Editorial: Is balancing our social life, school, and sleep possible?
It’s time to debunk the triangle theory and take control of our lives.
As students, we’re all familiar with the classic dilemma: study, socialize, or sleep—pick two. Let’s say you pick study and sleep because you’re a good student and you care about your grades. In that case, your social life crumbles and your university career may not be as memorable as you wanted it to be. Perhaps you choose social life and study, but then how are you supposed to avoid dark circles under your eyes?
For our purposes, let’s call the study, social life, and sleep dilemma the “triangle theory.” The problem with the triangle theory is that it doesn’t truly describe the life of a student. Some of us must work part-time jobs, attend classes, do homework, and spend time with friends and family. If you attempt to do all of them on a regular basis, you’ll eventually end up crying while watching Netflix and hoping that tomorrow will be a better day.
There are two real solutions to the triangle theory: 1) learning to merge them all, and 2) prioritizing which ones are important and when.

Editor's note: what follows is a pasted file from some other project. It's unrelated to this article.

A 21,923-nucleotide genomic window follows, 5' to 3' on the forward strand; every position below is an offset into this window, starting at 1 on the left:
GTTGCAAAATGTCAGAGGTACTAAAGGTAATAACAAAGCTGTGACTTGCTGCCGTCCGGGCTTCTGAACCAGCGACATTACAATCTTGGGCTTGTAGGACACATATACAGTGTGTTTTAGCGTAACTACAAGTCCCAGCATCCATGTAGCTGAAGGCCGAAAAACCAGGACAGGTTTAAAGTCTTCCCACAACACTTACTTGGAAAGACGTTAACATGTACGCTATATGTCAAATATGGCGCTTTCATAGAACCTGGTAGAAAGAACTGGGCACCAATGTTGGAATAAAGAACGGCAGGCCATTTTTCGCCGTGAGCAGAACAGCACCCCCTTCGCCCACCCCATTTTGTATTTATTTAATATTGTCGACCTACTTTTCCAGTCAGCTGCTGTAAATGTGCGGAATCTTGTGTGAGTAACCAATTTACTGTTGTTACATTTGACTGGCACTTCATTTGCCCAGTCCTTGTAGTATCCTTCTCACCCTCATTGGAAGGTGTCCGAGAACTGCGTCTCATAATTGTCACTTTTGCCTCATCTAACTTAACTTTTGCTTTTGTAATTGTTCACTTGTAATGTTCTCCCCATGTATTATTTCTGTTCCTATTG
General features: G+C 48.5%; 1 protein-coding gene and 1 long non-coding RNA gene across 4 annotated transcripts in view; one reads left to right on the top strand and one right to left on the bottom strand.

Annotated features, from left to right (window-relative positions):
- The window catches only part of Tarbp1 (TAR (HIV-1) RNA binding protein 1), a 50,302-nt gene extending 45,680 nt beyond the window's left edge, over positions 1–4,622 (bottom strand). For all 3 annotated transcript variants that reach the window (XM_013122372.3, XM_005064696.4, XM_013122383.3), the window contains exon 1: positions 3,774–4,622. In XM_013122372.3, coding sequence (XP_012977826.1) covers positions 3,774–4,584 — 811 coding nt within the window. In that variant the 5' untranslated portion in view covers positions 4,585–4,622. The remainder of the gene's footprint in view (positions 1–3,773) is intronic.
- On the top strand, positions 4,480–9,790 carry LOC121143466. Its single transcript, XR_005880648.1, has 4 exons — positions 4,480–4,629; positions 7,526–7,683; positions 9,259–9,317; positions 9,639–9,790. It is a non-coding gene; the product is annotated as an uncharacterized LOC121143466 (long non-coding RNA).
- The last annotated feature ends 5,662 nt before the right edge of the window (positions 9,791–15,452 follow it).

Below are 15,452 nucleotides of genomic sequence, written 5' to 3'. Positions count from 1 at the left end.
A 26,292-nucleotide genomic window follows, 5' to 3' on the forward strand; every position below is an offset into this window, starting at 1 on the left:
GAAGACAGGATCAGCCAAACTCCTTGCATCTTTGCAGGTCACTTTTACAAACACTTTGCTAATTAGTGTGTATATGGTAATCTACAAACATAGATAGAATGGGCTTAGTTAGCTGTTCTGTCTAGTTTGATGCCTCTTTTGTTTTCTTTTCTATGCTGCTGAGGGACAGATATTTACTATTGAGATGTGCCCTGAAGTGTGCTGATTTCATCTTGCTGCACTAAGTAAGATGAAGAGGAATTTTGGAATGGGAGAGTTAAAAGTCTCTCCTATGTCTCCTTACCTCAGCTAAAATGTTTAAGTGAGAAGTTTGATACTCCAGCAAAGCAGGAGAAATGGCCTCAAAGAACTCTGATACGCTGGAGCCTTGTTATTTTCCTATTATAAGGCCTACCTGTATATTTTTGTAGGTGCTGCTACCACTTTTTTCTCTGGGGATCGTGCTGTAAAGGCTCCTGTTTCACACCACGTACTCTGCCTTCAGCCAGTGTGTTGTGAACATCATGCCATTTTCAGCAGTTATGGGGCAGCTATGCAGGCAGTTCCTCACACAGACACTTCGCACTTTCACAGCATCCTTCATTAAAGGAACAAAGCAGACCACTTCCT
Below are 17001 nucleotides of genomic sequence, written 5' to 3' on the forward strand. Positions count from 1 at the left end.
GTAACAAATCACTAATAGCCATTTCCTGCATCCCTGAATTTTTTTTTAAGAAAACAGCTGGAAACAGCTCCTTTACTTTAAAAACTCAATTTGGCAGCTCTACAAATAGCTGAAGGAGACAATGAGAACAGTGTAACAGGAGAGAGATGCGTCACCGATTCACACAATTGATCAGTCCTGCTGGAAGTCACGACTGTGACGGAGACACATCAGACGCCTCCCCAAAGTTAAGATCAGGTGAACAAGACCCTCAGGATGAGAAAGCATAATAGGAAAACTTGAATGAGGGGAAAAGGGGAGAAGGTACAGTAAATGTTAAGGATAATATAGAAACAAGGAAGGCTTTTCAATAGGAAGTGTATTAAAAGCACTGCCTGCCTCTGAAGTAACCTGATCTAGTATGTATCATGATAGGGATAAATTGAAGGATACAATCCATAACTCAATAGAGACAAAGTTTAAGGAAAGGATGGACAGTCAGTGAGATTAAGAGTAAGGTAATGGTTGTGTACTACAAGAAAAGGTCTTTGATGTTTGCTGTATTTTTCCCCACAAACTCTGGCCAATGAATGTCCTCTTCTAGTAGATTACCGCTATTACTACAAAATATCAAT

Let’s go back to the study and sleep scenario. The key to including social life is to find friends whose schedules and goals align with yours. That way, you can study with them during the day and have breaks in-between where you socialize. Study breaks prevent you from burning out and keep you focused. Pair that with socializing and you’ve got yourself a merged triangle theory.
University also has periods when the workload isn’t piling up all at once, namely reading week. Though reading week is intended for us to catch up on school, it is also a time to relax and spend time with friends and family—a perfect opportunity to prioritize what we need most.
University is a training period for our time management skills; it’s a stage where we find what works best for us and when. Balancing our social life, sleep, and school is possible—so long as we fine-tune our time management skills.